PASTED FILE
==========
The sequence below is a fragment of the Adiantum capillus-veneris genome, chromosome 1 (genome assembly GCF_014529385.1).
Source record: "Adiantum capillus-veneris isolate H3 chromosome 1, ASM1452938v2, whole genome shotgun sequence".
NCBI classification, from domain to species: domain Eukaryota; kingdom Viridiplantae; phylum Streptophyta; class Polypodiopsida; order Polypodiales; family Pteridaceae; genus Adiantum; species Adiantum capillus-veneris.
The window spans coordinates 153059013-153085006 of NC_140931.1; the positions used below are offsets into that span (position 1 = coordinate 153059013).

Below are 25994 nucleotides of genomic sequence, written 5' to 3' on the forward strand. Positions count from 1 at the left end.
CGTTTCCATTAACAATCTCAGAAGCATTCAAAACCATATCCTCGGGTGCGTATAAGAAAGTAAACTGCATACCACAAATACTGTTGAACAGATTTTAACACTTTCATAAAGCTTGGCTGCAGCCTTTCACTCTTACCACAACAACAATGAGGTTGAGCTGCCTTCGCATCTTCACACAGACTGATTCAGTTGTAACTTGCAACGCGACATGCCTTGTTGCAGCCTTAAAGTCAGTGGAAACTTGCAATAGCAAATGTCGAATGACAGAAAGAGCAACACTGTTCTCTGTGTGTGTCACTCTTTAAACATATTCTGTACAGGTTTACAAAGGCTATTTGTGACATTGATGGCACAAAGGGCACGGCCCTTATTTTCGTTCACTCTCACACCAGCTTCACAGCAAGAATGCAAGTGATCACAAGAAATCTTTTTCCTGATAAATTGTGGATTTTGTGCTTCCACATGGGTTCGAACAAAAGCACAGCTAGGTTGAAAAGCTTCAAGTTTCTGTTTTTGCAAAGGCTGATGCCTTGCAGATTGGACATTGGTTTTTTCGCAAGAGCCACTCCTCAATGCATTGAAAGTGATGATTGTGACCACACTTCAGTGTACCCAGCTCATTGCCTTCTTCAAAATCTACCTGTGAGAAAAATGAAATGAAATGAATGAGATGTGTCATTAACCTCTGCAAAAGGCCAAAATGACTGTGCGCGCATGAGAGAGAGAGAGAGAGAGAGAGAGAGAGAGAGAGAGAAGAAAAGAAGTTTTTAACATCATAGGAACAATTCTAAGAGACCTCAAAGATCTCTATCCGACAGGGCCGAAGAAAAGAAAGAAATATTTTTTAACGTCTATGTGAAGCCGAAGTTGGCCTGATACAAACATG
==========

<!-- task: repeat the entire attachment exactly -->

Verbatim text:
The sequence below is a fragment of the Adiantum capillus-veneris genome, chromosome 1 (genome assembly GCF_014529385.1).
Source record: "Adiantum capillus-veneris isolate H3 chromosome 1, ASM1452938v2, whole genome shotgun sequence".
NCBI classification, from domain to species: domain Eukaryota; kingdom Viridiplantae; phylum Streptophyta; class Polypodiopsida; order Polypodiales; family Pteridaceae; genus Adiantum; species Adiantum capillus-veneris.
The window spans coordinates 153059013-153085006 of NC_140931.1; the positions used below are offsets into that span (position 1 = coordinate 153059013).

Below are 25994 nucleotides of genomic sequence, written 5' to 3' on the forward strand. Positions count from 1 at the left end.
CGTTTCCATTAACAATCTCAGAAGCATTCAAAACCATATCCTCGGGTGCGTATAAGAAAGTAAACTGCATACCACAAATACTGTTGAACAGATTTTAACACTTTCATAAAGCTTGGCTGCAGCCTTTCACTCTTACCACAACAACAATGAGGTTGAGCTGCCTTCGCATCTTCACACAGACTGATTCAGTTGTAACTTGCAACGCGACATGCCTTGTTGCAGCCTTAAAGTCAGTGGAAACTTGCAATAGCAAATGTCGAATGACAGAAAGAGCAACACTGTTCTCTGTGTGTGTCACTCTTTAAACATATTCTGTACAGGTTTACAAAGGCTATTTGTGACATTGATGGCACAAAGGGCACGGCCCTTATTTTCGTTCACTCTCACACCAGCTTCACAGCAAGAATGCAAGTGATCACAAGAAATCTTTTTCCTGATAAATTGTGGATTTTGTGCTTCCACATGGGTTCGAACAAAAGCACAGCTAGGTTGAAAAGCTTCAAGTTTCTGTTTTTGCAAAGGCTGATGCCTTGCAGATTGGACATTGGTTTTTTCGCAAGAGCCACTCCTCAATGCATTGAAAGTGATGATTGTGACCACACTTCAGTGTACCCAGCTCATTGCCTTCTTCAAAATCTACCTGTGAGAAAAATGAAATGAAATGAATGAGATGTGTCATTAACCTCTGCAAAAGGCCAAAATGACTGTGCGCGCATGAGAGAGAGAGAGAGAGAGAGAGAGAGAGAGAGAGAGAAGAAAAGAAGTTTTTAACATCATAGGAACAATTCTAAGAGACCTCAAAGATCTCTATCCGACAGGGCCGAAGAAAAGAAAGAAATATTTTTTAACGTCTATGTGAAGCCGAAGTTGGCCTGATACAAACATG